LW has a few factors that may affect her fertility and can potentially cause delays in her getting pregnant. LW is obese and has PCOS which is a known potential cause of infertility. I would advise the patient to start making lifestyle changes in order to increase her fertility and increase the chances of her getting pregnant. I would advise the patient to start taking folic acid supplements, attend pre-pregnancy preparation classes, and to begin exercising regularly (Melo et al., 2015). The fact that the patient is taking metformin may benefit the patient. This is because it will lower her glucose levels and may actually induce ovulation (Melo et al., 2015). Diet modifications and exercise can aid in weight loss and lower glucose levels as well as cholesterol levels (Melo et al., 2015). If the diet and exercise was successful and the patient’s cholesterol was improved, I would discontinue the rosuvastatin as this drug can be harmful to the unborn child (Lundberg & Mehta, 2018). I think that this suggestion would be best for the patient because with the proper lifestyle modifications the patient can lower her glucose and cholesterol levels, potentially lose weight, and have more success conceiving.
Benign prostatic hyperplasia is a prostate adenoma that causes some degree of obstruction to the bladder and patients may or may not experience symptoms (Vasanwala et al., 2017). In this scenario, I would check the patient’s blood pressure as the terazosin could cause a drop in blood pressure that could lead to lightheadedness and dizziness (Kim et al., 2016). Terazosin is a nonselective alpha blocker and can have many side effects such as syncope, dizziness, muscle weakness, fatigue, and nasal congestion (Kim et al., 2016). The symptoms that GD is complaining of seem to be common side effects of terazosin. The fact that the patient’s lower urinary tract symptoms are unimproved would lead me to ask the patient if he would like to try an alternative medication to improve his symptoms and avoid the side effects. I would suggest trying a different class of medication such as a 5-alpha reductase inhibitor (Kim et al., 2016). I believe that this would be the best suggestion because this medication is a different class and may provide the patient with more relief from his symptoms and have less side effects.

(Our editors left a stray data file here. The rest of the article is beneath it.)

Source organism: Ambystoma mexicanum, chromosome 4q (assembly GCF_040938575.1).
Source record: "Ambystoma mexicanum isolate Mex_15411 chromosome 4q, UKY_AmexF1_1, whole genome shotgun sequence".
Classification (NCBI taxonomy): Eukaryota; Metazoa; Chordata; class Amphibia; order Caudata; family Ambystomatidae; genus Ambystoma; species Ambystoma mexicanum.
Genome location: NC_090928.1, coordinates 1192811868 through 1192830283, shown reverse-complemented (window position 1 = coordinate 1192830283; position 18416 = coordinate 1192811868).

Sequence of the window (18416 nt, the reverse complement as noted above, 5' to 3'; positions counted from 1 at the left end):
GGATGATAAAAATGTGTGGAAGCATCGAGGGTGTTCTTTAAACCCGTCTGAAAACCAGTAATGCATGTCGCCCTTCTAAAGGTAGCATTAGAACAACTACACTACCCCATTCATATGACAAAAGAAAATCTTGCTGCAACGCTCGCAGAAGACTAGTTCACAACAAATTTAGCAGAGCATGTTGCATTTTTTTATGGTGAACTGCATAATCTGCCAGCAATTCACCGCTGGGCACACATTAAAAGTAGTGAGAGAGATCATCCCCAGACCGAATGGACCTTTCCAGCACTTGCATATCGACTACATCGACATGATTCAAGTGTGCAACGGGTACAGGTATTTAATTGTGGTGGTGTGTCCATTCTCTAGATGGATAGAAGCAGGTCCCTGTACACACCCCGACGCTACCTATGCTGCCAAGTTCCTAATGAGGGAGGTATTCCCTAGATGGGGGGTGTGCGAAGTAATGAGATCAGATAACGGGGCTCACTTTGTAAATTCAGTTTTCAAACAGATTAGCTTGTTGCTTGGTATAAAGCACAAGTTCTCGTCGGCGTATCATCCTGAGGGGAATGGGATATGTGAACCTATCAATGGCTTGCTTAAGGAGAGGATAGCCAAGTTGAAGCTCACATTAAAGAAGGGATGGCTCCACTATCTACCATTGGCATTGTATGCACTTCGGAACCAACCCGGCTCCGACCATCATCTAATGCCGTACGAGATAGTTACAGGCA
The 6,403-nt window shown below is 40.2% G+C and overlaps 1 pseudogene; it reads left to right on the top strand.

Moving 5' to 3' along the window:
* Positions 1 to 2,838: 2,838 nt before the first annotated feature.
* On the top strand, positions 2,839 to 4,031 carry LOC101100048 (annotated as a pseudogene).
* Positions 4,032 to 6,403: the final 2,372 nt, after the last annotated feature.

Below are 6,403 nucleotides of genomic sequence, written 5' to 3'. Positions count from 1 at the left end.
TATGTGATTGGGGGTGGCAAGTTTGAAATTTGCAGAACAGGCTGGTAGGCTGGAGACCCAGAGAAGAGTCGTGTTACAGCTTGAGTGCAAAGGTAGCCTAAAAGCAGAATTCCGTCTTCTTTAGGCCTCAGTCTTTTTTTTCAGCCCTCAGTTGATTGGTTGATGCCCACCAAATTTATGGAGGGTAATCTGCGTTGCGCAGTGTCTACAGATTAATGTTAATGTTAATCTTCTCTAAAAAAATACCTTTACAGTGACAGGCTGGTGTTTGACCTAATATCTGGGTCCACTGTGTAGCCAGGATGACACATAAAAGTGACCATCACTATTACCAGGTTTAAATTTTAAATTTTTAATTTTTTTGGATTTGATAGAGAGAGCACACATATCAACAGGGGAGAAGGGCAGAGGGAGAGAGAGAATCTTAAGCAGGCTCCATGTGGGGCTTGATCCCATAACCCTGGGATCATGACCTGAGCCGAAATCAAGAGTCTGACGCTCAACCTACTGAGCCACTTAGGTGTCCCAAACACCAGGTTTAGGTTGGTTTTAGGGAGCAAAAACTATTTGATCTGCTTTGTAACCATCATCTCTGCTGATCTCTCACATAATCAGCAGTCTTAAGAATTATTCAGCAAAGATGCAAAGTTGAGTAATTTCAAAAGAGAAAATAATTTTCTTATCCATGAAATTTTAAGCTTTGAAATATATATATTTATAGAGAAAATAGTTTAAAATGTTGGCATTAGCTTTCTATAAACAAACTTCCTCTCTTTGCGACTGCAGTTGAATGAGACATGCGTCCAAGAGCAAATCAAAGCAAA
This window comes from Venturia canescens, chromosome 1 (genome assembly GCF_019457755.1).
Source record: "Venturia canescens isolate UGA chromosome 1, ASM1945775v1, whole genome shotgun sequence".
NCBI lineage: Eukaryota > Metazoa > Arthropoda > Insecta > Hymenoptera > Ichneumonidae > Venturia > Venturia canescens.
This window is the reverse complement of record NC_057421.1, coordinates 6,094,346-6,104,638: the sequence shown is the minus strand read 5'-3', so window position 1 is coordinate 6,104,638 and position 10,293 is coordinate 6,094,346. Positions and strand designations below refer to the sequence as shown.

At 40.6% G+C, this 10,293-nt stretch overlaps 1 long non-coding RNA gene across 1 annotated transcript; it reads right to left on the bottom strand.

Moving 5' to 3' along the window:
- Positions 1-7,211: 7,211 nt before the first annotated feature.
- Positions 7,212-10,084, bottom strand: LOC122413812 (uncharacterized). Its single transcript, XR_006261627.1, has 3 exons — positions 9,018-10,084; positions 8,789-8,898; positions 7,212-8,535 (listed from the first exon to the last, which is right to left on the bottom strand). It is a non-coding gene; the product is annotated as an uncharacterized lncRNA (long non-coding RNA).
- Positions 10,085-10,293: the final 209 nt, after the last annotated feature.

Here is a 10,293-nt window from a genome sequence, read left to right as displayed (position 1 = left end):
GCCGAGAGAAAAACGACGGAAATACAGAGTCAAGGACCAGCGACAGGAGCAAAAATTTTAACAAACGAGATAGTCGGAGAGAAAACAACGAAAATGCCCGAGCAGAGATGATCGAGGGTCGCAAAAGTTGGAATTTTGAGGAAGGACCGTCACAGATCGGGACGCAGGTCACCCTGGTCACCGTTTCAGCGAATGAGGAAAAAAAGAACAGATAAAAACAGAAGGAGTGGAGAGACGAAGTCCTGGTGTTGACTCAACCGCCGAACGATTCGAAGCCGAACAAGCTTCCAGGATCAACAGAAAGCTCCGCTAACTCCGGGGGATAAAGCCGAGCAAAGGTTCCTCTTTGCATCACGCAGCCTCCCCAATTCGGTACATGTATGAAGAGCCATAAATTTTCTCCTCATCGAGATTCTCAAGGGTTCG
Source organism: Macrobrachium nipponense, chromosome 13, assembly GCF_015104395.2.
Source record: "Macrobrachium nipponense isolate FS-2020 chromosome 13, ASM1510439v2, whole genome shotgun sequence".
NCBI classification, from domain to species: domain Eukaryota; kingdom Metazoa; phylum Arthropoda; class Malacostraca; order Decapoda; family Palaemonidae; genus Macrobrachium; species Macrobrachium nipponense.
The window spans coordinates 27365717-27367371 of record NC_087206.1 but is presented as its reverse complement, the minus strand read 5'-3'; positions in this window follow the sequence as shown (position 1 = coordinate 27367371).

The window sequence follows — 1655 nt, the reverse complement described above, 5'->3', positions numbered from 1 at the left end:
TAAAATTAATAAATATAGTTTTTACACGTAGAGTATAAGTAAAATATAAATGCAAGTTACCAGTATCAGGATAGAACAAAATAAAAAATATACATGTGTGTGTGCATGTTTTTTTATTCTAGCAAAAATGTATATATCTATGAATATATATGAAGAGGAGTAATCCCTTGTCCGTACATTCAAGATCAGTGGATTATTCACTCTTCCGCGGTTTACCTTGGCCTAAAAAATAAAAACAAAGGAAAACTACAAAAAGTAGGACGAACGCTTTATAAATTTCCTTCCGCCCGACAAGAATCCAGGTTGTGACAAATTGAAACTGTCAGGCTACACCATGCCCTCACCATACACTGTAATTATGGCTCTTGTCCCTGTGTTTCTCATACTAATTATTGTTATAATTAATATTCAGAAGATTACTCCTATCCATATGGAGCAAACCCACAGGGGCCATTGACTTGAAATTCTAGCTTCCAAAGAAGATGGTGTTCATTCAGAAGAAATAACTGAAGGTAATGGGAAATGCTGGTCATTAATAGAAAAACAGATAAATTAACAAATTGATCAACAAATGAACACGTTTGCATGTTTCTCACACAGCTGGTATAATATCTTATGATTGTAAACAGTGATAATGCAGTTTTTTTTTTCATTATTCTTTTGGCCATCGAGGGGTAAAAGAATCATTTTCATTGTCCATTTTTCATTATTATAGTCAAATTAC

Kim, E. H., Larson, J. A., & Andriole, G. L. (2016). Management of benign prostatic hyperplasia. Annual Review of Medicine, 67(1), 137-151. doi:10.1146/annurev-med-063014-123902
Lundberg, G., & Mehta, L. D. (2018, May 14). Familial hypercholesterolemia and pregnancy. Retrieved February 03, 2021, from https://www.acc.org/latest-in-cardiology/articles/2018/05/10/13/51/familial-hypercholesterolemia-and-pregnancy
Melo, A. S., Ferriani, R. A., & Navarro, P. A. (2015). Treatment of infertility in women with polycystic ovary syndrome: Approach to clinical practice. Clinics (Sao Paulo, Brazil), 70(11), 765–769. https://doi.org/10.6061/clinics/2015(11)09
Vasanwala, F. F., Wong, M., Ho, H., & Foo, K. T. (2017). Benign prostatic hyperplasia and male lower urinary symptoms: A guide for family physicians. Asian journal of urology, 4(3), 181–184. https://doi.org/10.1016/j.ajur.2017.05.003